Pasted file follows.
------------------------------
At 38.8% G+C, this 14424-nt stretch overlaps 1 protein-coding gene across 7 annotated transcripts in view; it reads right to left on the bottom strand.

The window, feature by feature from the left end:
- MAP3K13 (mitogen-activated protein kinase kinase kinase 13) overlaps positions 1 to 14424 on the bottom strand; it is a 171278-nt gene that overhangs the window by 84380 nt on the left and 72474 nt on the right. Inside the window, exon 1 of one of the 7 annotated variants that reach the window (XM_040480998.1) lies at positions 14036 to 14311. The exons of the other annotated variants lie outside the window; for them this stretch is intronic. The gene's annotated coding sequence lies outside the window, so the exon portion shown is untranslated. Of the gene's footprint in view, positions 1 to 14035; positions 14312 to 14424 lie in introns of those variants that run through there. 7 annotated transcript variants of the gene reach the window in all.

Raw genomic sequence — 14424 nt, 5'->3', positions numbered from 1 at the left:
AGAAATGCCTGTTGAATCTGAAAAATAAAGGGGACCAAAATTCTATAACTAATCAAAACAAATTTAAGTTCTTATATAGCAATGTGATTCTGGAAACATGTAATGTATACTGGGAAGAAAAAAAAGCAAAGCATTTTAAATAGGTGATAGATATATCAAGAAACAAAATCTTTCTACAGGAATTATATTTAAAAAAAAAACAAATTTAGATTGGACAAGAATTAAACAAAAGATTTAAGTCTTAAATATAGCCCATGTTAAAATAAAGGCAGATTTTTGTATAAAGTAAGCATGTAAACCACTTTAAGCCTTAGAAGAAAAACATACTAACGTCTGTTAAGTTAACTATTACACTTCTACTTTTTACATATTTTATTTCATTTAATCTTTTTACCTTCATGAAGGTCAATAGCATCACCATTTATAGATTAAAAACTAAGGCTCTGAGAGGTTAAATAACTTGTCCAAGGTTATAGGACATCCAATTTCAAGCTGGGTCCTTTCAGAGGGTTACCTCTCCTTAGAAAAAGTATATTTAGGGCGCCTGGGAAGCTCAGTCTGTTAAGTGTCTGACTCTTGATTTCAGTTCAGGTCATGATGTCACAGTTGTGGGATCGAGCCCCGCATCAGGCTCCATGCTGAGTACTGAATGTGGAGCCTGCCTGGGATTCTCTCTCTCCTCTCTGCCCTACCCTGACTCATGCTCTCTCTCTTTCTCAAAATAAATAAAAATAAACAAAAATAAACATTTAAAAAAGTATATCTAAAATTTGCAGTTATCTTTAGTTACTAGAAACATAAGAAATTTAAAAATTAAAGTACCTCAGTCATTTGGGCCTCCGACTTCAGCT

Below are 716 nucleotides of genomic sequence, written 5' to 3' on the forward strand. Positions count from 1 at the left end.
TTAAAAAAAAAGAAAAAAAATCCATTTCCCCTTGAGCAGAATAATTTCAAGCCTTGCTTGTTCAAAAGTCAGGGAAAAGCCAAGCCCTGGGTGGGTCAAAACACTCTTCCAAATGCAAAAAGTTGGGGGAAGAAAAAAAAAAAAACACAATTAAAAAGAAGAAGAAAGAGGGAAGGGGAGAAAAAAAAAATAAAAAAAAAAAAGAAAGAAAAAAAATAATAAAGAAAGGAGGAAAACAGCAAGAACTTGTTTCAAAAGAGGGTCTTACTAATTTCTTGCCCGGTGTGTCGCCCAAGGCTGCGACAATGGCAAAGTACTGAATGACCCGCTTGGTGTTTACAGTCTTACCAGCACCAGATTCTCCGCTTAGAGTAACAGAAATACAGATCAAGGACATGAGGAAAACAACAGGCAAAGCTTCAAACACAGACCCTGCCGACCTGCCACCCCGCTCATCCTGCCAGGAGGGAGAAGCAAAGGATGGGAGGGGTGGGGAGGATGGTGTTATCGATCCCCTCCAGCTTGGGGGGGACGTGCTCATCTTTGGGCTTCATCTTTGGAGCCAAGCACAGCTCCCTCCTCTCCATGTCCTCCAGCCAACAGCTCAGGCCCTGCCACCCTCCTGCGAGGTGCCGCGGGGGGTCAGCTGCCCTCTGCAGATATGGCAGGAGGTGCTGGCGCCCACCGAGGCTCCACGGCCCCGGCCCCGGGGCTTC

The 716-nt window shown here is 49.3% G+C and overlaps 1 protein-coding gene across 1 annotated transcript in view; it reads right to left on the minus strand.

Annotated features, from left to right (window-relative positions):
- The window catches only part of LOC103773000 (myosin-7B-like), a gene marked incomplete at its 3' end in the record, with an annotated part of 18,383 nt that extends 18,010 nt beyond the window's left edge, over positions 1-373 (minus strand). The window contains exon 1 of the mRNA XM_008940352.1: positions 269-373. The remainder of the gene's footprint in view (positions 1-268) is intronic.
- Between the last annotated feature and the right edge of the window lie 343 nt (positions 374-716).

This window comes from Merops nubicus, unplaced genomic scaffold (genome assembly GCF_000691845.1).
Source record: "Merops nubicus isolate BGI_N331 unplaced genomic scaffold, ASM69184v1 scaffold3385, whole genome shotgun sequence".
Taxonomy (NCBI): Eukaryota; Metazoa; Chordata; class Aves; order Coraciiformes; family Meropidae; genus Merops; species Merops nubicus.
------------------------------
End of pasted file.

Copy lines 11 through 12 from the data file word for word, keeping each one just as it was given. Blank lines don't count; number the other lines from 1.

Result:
- Between the last annotated feature and the right edge of the window lie 343 nt (positions 374-716).

This window comes from Merops nubicus, unplaced genomic scaffold (genome assembly GCF_000691845.1).